Critics argue that praising in abundance can hinder a child's self-esteem and perpetuate a fear of failing. New York Magazine reported that a large percentage of gifted students (those who score in the top 10 percent on aptitude tests) severely underestimated their own abilities because they were used to receiving an abundance of praise. These talented students often lacked confidence to tackle a new problem unless they knew they'd be good at it.
Similarly, a report from the Brookings Institution's Brown Center found that countries that embrace praising students to boost self-esteem in learning math lag behind countries that do not believe in promoting self-esteem. Studies found that student performance in cultures that didn't value praise actually scored higher than in countries where self-esteem and praise are more valued.
How to Praise Appropriately
At some point, your children will become less cooperative and frustrated with their school and homework. At times like these, a healthy dose of praise coupled with a clear understanding of the final goal can help minimize your child's anxiety and get him/her back on track. Here are five tips to create positive praise relationships with your children:
1. Base praise on real accomplishments and be specific. Telling your children they're smart does not tell them what they did right. Give specific praise related to the tasks completed. For example, you might say, "You did a terrific job figuring out the solution to this difficult problem."
2. Encourage perseverance. Parents naturally hope their children put forth their best efforts. When your child is working hard to solve a problem, praise his work at each milestone. If the effort results in a C grade, praise the C if you know your child did his very best job.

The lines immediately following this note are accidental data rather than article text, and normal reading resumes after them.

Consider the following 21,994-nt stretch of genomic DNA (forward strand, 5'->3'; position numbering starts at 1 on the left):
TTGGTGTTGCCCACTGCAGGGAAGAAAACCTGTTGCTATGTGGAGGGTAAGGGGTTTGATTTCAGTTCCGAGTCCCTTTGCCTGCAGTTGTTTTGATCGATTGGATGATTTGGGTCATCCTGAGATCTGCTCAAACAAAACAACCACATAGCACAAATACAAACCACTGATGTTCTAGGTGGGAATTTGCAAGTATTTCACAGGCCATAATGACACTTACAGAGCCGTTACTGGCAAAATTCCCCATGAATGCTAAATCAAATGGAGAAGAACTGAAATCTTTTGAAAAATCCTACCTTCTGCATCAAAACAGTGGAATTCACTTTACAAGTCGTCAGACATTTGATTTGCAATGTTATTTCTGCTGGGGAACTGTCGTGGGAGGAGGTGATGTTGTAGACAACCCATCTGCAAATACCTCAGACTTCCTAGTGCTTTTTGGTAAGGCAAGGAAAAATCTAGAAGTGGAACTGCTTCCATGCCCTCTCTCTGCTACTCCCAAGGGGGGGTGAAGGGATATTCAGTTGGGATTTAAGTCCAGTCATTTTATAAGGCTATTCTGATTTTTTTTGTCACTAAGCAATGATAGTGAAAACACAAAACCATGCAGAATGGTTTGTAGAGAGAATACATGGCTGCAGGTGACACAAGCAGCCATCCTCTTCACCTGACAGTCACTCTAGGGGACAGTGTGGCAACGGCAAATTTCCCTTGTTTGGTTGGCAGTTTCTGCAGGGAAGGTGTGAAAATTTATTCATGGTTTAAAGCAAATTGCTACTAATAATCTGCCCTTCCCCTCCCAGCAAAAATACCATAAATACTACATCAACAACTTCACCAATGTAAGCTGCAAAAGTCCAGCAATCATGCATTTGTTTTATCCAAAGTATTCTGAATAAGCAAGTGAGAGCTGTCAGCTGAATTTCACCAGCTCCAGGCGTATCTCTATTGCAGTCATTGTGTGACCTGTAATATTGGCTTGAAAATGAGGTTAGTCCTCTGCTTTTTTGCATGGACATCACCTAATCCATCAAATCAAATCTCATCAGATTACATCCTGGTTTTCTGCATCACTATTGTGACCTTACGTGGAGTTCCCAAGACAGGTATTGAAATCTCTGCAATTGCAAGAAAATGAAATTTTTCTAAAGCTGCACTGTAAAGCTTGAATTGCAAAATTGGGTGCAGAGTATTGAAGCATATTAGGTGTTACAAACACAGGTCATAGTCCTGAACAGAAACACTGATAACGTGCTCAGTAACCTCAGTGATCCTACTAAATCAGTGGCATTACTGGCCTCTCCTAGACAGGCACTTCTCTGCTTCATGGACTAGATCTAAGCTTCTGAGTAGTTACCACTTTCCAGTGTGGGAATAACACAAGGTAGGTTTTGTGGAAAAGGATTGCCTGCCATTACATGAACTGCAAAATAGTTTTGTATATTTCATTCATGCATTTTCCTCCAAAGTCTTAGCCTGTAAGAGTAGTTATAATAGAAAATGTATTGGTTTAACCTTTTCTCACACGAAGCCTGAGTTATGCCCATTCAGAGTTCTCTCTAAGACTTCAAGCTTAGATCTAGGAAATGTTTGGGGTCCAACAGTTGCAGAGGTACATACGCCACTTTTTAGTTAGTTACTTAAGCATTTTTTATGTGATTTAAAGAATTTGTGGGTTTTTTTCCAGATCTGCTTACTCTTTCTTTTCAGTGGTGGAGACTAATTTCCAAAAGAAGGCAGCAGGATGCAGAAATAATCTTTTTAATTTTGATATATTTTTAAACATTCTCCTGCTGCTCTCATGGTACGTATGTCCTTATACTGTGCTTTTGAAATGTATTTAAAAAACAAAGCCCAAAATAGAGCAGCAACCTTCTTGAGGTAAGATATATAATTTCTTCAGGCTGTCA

3. Show constant interest in your children's studies. Staying the course and accepting criticism can be challenging for a child, but showing interest and support at every turn provides comfort. Ask questions about what your children learned in school and even have them "teach" you. This is a terrific way to reinforce your children's confidence in understanding the material while encouraging them to continue to try.
4. Do not compare one child's progress with another's. Be mindful not to compare your child's progress with another sibling or friend. Learning should not be about measuring one child against another, but tracking your child's individual growth.
5. Be sincere. Children are intuitive. They can sniff out the true meaning of praise and find hidden agendas if they exist. If they feel that your praise is meritless or insincere, it can discount not only the current praise but future praise as well.
Acknowledgment and encouragement are vital parts of building confident, motivated and self-reliant children. Letting your children know that you're in their corner with a healthy balance of praise will not only boost their self-esteem, but also motivate them to achieve more and learn more on their own because they believe in themselves.
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